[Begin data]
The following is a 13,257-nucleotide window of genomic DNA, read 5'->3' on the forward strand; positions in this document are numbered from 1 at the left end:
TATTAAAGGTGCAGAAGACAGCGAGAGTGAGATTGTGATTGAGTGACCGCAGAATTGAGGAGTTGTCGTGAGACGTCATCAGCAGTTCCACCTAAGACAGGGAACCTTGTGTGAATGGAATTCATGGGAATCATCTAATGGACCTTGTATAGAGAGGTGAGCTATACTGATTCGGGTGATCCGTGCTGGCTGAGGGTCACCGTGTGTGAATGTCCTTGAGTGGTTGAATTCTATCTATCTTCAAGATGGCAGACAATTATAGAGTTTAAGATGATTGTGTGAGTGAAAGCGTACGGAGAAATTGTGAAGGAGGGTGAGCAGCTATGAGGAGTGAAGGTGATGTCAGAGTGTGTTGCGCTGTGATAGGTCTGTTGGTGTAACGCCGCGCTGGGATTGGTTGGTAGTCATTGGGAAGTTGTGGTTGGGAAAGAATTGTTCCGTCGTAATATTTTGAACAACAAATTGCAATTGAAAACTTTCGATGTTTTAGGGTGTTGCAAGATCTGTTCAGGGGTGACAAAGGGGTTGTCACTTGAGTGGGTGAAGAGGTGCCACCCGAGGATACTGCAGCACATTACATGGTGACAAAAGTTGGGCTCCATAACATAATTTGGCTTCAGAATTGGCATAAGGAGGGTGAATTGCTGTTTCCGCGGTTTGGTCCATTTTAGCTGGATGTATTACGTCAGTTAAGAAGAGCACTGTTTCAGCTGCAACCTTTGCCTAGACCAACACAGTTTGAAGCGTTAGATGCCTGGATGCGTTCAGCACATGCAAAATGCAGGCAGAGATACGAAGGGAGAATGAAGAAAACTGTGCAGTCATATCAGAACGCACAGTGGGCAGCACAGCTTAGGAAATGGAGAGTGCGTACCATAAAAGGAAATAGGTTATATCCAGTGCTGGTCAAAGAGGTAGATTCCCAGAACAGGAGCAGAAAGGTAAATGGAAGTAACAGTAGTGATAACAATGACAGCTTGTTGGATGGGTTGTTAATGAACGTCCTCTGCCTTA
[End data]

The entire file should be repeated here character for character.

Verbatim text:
The following is a 13,257-nucleotide window of genomic DNA, read 5'->3' on the forward strand; positions in this document are numbered from 1 at the left end:
TATTAAAGGTGCAGAAGACAGCGAGAGTGAGATTGTGATTGAGTGACCGCAGAATTGAGGAGTTGTCGTGAGACGTCATCAGCAGTTCCACCTAAGACAGGGAACCTTGTGTGAATGGAATTCATGGGAATCATCTAATGGACCTTGTATAGAGAGGTGAGCTATACTGATTCGGGTGATCCGTGCTGGCTGAGGGTCACCGTGTGTGAATGTCCTTGAGTGGTTGAATTCTATCTATCTTCAAGATGGCAGACAATTATAGAGTTTAAGATGATTGTGTGAGTGAAAGCGTACGGAGAAATTGTGAAGGAGGGTGAGCAGCTATGAGGAGTGAAGGTGATGTCAGAGTGTGTTGCGCTGTGATAGGTCTGTTGGTGTAACGCCGCGCTGGGATTGGTTGGTAGTCATTGGGAAGTTGTGGTTGGGAAAGAATTGTTCCGTCGTAATATTTTGAACAACAAATTGCAATTGAAAACTTTCGATGTTTTAGGGTGTTGCAAGATCTGTTCAGGGGTGACAAAGGGGTTGTCACTTGAGTGGGTGAAGAGGTGCCACCCGAGGATACTGCAGCACATTACATGGTGACAAAAGTTGGGCTCCATAACATAATTTGGCTTCAGAATTGGCATAAGGAGGGTGAATTGCTGTTTCCGCGGTTTGGTCCATTTTAGCTGGATGTATTACGTCAGTTAAGAAGAGCACTGTTTCAGCTGCAACCTTTGCCTAGACCAACACAGTTTGAAGCGTTAGATGCCTGGATGCGTTCAGCACATGCAAAATGCAGGCAGAGATACGAAGGGAGAATGAAGAAAACTGTGCAGTCATATCAGAACGCACAGTGGGCAGCACAGCTTAGGAAATGGAGAGTGCGTACCATAAAAGGAAATAGGTTATATCCAGTGCTGGTCAAAGAGGTAGATTCCCAGAACAGGAGCAGAAAGGTAAATGGAAGTAACAGTAGTGATAACAATGACAGCTTGTTGGATGGGTTGTTAATGAACGTCCTCTGCCTTA